The port of Rotterdam and Schiphol will be better secured and there will be more supervision of employees in order to prevent drug smuggling. The Cabinet has made EUR 7 million available to make the largest import ports in our country more resilient to criminals.
Most of the money is earmarked for the port of Rotterdam. Over 40,000 kilos of cocaine were intercepted over the past year. Also this year, large batches of drugs have been found, such as the biggest heroin capture ever.
Corona has less flown, but according to customs, drugs continue to flow through Schiphol, although this is significantly less than through the port.
Jon Brandjes, manager of Customs Netherlands, sees that the drug smuggling has not been concerned about fewer flights at Schiphol:
When collecting drugs, criminal organizations cant do without inside help. For example, the police recently warned that criminals are infiltrating shipping companies in order to empty containers. In criminal cases there are numerous examples of corrupt port personnel or bribed baggage workers.
There have also been several million robbers at Schiphol. At cargo companies last year, large loads of iPhones were stolen, again with help from the inside.
Make more aware
According to demissionary Minister Grapperhaus of Justice, the 7 million is primarily intended to make employees aware of crime and to ensure that they report suspicious cases more quickly.
“ They need to know if something crazy happens in their work environment. They have to understand that if someone approaches you in a certain way because you work at Schiphol, they often have wrong intentions behind it.”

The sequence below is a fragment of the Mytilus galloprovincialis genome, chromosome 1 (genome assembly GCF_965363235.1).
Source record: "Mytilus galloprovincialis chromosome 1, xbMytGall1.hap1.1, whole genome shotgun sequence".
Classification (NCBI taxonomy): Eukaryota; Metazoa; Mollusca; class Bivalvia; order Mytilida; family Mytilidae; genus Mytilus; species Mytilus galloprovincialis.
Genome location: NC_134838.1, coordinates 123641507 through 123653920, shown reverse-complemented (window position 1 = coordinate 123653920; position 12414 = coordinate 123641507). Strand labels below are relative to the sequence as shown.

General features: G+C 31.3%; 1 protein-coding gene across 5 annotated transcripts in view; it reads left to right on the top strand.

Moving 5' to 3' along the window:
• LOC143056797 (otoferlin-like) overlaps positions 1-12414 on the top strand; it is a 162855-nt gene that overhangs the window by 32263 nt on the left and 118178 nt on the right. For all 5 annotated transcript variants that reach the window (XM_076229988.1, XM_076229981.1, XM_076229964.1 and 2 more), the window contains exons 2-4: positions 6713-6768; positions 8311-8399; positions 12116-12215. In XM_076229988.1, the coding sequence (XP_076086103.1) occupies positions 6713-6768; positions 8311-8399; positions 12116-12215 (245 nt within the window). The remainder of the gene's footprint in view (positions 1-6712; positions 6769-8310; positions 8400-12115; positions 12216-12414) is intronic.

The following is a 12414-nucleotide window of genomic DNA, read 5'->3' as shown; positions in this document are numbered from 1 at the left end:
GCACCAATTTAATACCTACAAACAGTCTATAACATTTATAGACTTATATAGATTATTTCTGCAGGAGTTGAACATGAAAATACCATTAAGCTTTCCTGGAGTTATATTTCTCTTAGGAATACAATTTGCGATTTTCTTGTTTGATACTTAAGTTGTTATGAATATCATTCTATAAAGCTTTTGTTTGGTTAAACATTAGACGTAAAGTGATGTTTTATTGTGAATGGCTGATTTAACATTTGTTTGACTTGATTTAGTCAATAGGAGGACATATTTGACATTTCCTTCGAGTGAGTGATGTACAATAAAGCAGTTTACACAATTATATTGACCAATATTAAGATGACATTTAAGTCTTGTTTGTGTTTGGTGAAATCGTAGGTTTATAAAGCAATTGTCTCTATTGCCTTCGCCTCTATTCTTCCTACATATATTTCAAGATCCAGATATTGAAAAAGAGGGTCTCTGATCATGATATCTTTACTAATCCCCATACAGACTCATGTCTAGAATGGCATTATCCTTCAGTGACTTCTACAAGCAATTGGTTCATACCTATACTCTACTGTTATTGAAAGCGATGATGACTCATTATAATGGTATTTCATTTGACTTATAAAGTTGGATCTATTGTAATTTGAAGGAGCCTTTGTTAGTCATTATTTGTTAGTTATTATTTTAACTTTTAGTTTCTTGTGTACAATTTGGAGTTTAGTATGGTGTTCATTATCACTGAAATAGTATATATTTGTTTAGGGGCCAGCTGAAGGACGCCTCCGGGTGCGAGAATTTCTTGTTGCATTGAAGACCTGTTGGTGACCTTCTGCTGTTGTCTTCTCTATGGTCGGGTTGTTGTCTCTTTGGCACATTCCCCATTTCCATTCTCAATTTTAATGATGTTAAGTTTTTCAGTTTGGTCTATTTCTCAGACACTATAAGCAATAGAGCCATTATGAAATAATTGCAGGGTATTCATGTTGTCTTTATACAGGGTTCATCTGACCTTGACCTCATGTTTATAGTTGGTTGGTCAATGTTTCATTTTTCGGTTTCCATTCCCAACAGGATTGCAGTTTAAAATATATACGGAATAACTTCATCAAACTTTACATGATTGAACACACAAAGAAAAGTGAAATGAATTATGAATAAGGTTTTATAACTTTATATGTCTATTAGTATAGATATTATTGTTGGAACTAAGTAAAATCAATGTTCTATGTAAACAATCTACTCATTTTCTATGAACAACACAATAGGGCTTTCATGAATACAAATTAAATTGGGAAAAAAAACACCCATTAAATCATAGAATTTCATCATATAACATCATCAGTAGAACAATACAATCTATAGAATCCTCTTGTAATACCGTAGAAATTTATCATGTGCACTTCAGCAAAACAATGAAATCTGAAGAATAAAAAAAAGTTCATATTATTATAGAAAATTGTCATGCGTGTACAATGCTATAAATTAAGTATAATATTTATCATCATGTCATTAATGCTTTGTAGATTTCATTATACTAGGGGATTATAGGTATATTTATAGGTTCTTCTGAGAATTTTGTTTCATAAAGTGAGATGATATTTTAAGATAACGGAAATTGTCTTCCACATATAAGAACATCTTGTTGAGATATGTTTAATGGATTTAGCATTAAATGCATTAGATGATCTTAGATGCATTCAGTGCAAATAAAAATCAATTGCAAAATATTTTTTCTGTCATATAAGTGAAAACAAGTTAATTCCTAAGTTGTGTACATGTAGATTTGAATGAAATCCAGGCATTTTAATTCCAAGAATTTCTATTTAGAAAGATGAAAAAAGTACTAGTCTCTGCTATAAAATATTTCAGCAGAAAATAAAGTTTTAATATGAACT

Furthermore, the money will go towards better security in the fields, smart technology, tackling drug “exilers” and increased monitoring of personnel and the use of access passes. Additional integral checks will also be carried out by customs, the Royal Marechaussee and other parties. In addition, the intention is for municipalities to take administrative measures in so-called risk countries and business areas that are vulnerable to drug smuggling.
For years there have been concerns about organised crime in the port of Rotterdam and attempts have been made to make the port safer. Last year a critical report on security was published at Schiphol Airport. It stated that there is not enough visibility of what is happening around the airport and that workers are vulnerable to crime. In the meantime, improvements have already been made and cooperation is being improved, several services at the airport say.
In addition to the extra money for the port and Schiphol Airport, a broader plan for the security of all Dutch sea and airports is under way. “We need to avoid a watercovering effect,” says Grapperhaus.
Recent research into the ports in Zeeland, Brabant and the North of the Netherlands shows that there are signs that criminals are active there too. But because the view of what is happening in ports is limited, there is nothing to say about the actual extent of crime. However, the smaller ports are also considered to be risk.